Positive Air Pressure (PAP) Respirator

Skyler Bennett, Kyoko Nagahashi, Elizabeth Sherstinsky, Oliver Puffer, Ari Schmulbach
Positive Air Pressure (PAP) Respirator
With the rising ozone levels and ongoing West coast wildfires, poor air quality has necessitated regular use of KN95 and N95 masks. Unfortunately, many disabled folks cannot wear (K)N95 masks or surgical style masks due to serious health problems that arise from overheating:

“I need a mask that someone could wear to do intense exercise in the heat, just in order to exist.”

The goal of this project is to design and create an affordable, open-source positive air pressure (PAP) respirator that provide adequate protection for the wearer from airborne, fine particulate matter (PM 2.5).

The aim of the PAP respirator project is to develop a functional respirator built out of household products that can be built for <$20. The respirator requires a filter strong enough to adequately protect the user against dangerous airborne particulate matter that is common during fire seasons in California, USA.

The respirator was designed to draw power from a mobile wheelchair battery limited to 24 volts.


1. Filter
2. Mouthpiece or Headpiece
3. Computer Fan
4. Tubing
5. Airbag (trashbag)
6. Duct tape
7. Battery (24V)


1. Test static pressure of filters
2. Test static pressure of fans
3. Compare cubic flow per minute between fans
4. Test air filtration of various filters

Over the summer, we have tested a variety of fans by measuring their static pressure and comparing their cubic flow per minute. We also tested filters for their ability to remove particles comparable to the size of those seen in fire season and tested whether the fan outflow would be productive enough while such filters are in use.  After selecting a fan and filter capable of pumping enough air, we developed a series of mask options that were breathable but also comfortable for the user. Currently, we have three choices of mask for our prototype and have successfully developed a prototype with enough air, a strong filter, and flexibility in selection of components.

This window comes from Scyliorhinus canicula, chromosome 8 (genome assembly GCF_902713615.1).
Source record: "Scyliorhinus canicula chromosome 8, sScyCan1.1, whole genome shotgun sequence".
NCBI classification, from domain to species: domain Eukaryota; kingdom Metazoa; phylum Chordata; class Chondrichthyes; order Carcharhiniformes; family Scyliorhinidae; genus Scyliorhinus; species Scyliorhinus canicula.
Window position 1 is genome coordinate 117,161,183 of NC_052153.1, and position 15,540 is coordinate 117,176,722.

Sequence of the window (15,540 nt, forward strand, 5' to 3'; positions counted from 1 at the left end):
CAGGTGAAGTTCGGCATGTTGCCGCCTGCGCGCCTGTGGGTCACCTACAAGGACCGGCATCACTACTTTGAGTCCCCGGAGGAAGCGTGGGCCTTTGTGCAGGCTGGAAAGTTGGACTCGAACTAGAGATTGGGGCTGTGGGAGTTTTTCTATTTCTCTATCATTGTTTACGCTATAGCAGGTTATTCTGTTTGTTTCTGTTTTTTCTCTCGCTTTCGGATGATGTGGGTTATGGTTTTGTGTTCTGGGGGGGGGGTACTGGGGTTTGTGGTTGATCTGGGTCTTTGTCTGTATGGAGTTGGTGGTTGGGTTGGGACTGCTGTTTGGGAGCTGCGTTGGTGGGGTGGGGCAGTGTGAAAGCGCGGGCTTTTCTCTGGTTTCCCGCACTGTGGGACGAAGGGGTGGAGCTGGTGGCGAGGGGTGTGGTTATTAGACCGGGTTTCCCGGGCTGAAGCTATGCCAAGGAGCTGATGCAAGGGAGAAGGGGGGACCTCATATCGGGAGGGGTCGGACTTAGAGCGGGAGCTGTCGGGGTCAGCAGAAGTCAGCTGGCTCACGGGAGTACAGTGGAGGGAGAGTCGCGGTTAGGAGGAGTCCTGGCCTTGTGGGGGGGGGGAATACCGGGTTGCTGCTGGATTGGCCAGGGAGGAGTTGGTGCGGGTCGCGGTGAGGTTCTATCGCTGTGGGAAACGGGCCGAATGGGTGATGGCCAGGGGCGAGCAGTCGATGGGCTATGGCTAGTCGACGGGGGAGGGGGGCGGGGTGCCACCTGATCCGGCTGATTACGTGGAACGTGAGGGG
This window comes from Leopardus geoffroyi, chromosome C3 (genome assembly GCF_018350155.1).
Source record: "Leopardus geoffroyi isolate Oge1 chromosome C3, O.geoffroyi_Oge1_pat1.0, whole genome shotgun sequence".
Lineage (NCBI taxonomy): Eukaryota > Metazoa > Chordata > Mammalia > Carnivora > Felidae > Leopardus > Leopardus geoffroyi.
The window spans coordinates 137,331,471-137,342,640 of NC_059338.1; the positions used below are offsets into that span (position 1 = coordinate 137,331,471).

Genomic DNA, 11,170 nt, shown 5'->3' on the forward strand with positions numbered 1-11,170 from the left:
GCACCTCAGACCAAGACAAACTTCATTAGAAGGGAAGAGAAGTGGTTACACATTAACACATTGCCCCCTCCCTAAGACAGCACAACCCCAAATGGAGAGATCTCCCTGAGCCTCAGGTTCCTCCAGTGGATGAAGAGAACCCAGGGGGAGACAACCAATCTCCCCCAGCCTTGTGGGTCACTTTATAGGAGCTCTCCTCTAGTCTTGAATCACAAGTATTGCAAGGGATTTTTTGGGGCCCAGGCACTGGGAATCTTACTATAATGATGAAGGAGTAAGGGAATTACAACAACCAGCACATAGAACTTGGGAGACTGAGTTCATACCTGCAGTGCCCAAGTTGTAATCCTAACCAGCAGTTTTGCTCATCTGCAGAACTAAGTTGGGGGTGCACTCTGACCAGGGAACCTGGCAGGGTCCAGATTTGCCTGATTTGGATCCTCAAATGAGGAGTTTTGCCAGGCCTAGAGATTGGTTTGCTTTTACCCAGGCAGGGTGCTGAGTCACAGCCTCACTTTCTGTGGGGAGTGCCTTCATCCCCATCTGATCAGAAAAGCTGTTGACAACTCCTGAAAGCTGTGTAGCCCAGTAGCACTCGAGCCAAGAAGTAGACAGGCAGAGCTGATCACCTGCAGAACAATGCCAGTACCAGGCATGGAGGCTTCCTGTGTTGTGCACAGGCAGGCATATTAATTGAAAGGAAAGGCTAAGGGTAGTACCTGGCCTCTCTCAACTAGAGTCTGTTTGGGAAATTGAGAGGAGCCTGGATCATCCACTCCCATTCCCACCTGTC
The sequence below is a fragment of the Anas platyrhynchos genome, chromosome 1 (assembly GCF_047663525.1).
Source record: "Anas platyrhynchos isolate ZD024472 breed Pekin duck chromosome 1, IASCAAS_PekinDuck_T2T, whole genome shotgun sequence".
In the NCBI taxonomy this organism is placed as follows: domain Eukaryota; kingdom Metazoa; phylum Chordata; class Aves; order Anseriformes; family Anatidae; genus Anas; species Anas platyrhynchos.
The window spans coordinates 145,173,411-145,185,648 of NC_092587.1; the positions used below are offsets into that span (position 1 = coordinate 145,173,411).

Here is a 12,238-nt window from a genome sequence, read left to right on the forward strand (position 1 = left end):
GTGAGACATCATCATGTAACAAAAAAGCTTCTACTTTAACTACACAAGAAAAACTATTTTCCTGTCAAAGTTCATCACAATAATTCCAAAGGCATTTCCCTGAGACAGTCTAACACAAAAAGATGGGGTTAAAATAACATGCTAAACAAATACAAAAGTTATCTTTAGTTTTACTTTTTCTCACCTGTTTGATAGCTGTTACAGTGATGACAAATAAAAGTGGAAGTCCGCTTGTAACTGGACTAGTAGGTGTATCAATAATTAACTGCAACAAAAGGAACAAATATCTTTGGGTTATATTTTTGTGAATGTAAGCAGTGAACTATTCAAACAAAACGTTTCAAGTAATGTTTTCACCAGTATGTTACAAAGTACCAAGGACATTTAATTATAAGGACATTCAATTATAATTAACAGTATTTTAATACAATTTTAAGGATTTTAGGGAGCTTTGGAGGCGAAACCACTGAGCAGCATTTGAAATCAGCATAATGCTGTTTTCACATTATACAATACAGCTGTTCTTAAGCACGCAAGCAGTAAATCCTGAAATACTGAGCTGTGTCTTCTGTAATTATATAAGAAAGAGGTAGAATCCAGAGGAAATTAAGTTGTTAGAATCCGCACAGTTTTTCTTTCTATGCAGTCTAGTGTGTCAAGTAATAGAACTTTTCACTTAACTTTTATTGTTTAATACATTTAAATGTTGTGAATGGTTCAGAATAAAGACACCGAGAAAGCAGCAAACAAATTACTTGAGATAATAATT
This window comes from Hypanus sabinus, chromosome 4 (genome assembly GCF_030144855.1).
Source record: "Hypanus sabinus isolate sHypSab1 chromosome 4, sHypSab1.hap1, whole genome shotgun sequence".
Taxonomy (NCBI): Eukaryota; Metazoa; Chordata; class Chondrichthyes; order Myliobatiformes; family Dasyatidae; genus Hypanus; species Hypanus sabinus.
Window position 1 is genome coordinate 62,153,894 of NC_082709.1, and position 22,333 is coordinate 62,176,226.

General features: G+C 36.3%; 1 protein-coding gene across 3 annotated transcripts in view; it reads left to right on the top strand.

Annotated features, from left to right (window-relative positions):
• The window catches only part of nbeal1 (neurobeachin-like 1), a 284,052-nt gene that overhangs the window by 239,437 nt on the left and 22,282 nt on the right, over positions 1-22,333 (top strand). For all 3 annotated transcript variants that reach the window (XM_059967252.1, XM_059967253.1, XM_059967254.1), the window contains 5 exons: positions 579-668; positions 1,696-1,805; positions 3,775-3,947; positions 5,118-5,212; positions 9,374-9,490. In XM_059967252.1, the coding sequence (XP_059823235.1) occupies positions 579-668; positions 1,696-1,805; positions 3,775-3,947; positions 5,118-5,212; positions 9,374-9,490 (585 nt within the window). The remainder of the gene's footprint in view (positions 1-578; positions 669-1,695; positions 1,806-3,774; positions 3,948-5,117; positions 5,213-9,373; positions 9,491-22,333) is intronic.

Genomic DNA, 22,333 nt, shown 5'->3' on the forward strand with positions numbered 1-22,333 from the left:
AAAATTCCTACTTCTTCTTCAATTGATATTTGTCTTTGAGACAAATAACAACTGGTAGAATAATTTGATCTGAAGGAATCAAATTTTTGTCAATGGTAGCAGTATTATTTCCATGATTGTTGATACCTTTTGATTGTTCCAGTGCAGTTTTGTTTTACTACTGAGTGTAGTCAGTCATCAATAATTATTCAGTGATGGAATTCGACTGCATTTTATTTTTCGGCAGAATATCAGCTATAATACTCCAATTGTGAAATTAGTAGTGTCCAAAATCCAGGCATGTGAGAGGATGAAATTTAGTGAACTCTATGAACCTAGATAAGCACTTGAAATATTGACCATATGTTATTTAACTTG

Image is of upside down bar stool where stool legs holding up a water jug with pipes attached to t-joint. At the ends of the pipes are solo cups with filters over the open end of the cup. Contraption is used to test static pressure of different filters
Testing the static pressure of different filters. One end of the pipe is attached to a vacuum while the other end holds a filter. The vacuum sucks up water and by measuring how high up the pipe the water goes, students are able to measure static pressure of the filter.
URAPer Skyler Bennett sits on the floor cross-legged and marks the pipe with a red Expo dry-erase marker.
URAPer Skyler Bennett marks the pipe with a dry-erase marker.
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